Formation of fused aggregates under long-term microgravity conditions aboard the ISS with implications for early solar system particle aggregation

1Tamara E. Koch,1Dominik Spahr,1Beverley J. Tkalcec,2Oliver Christ,1Philomena-Theresa Genzel,1Miles Lindner,1David Merges,3Fabian Wilde,1Björn Winkler,1,4Frank E. Brenker
Meteoritics & Planetary Science (in Press) Open Access Link to Article [https://doi.org/10.1111/maps.13815]
1Institute of Geosciences, Goethe University Frankfurt, Altenhoeferallee 1, 60438 Frankfurt am Main, Germany
2Department of Geoscience, University of Padua, Via Gradenigo 6, 35131 Padua, Italy
3Helmholtz-Zentrum Hereon, Max-Planck Strasse 1, 21502 Geesthacht, Germany
4Hawai‘i Institute of Geophysics and Planetology, School of Ocean and Earth Science and Technology, University of Hawai‘i at Mānoa, 1680 East-West Road, Honolulu, Hawaii, 96822 USA
Published arrangement with John Wiley & Sons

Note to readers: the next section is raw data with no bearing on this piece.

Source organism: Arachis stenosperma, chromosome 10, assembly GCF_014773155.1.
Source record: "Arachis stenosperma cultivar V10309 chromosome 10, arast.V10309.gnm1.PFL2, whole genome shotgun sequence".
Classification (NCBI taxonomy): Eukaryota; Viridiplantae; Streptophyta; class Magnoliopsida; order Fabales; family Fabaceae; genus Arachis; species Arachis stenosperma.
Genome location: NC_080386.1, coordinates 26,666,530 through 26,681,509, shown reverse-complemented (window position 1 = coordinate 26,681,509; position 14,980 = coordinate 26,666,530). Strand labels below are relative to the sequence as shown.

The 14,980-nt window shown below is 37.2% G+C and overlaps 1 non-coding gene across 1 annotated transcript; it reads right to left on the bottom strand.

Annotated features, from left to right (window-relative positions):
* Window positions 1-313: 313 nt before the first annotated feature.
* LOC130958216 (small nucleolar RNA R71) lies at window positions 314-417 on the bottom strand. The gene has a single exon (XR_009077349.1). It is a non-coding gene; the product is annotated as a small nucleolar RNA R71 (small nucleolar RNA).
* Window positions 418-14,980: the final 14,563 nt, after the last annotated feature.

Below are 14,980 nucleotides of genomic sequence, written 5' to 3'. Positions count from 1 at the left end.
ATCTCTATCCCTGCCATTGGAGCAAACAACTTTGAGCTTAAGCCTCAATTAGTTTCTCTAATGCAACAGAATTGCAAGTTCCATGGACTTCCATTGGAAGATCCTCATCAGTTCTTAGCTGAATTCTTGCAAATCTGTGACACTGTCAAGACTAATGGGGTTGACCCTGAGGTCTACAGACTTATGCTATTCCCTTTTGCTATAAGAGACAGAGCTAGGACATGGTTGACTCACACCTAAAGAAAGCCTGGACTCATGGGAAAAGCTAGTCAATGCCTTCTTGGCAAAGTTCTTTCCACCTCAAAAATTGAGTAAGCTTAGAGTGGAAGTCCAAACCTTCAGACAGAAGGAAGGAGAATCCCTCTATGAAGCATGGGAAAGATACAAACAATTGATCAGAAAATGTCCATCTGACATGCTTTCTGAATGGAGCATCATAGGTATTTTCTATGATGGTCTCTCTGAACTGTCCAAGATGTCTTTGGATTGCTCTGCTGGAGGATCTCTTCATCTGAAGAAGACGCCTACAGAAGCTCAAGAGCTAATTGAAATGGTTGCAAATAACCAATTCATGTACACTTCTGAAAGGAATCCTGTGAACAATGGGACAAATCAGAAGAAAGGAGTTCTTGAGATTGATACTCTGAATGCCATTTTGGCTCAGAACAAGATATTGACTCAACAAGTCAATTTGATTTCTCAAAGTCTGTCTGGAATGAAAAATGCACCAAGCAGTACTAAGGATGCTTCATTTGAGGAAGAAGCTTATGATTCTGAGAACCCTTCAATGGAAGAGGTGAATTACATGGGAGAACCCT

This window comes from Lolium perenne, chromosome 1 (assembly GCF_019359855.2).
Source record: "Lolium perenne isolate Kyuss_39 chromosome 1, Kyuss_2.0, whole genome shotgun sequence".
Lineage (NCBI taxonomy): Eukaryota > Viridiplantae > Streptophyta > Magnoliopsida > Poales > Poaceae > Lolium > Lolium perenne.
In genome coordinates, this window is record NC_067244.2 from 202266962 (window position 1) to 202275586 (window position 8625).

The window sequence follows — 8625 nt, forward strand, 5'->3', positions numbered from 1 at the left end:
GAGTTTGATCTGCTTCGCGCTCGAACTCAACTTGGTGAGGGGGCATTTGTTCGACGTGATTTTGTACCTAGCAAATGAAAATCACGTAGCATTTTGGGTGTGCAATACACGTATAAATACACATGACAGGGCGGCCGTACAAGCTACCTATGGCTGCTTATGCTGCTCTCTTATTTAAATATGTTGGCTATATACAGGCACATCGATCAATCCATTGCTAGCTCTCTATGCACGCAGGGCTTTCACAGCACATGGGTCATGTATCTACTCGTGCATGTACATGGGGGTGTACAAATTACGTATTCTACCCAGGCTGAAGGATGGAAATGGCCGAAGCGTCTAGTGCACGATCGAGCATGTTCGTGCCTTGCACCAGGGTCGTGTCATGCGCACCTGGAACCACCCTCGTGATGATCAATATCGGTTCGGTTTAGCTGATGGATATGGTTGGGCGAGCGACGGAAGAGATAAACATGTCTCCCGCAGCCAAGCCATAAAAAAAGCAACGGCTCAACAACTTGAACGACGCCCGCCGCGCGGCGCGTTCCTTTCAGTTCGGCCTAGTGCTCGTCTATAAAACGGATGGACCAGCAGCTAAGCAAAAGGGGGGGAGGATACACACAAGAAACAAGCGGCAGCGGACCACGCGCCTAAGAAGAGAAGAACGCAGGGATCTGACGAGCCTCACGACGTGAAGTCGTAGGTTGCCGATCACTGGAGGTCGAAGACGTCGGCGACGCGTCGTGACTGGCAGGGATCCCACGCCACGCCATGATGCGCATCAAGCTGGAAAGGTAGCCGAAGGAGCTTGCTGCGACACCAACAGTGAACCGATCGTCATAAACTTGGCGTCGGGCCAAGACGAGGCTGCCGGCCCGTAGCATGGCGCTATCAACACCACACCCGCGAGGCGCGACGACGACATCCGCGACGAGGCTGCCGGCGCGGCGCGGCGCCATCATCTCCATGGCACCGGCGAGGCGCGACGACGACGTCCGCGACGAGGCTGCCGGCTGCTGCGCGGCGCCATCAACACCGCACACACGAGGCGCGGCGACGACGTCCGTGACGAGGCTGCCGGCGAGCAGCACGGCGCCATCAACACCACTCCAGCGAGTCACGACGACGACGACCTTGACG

In order to gain further insights into early solar system aggregation processes, we carried out an experiment on board the International Space Station, which allowed us to study the behavior of dust particles exposed to electric arc discharges under long-term microgravity. The experiment led to the formation of robust, elongated, fluffy aggregates, which were studied by scanning electron microscopy, electron backscatter diffraction, and synchrotron micro-computed tomography. The morphologies of these aggregates strongly resemble the typical shapes of fractal fluffy-type calcium-aluminum-rich inclusions (CAIs). We conclude that a small amount of melting could have supplied the required stability for such fractal structures to have survived transportation and aggregation to and compaction within planetesimals. Other aggregates produced in our experiment have a massy morphology and contain relict grains, likely resulting from the collision of grains with different degrees of melting, also observed in some natural CAIs. Some particles are surrounded by igneous rims, which remind in thickness and crystal orientation of Wark–Lovering rims; another aggregate shows similarities to disk-shaped CAIs. These results imply that a (flash-)heating event with subsequent aggregation could have been involved in the formation of different morphological CAI characteristics.

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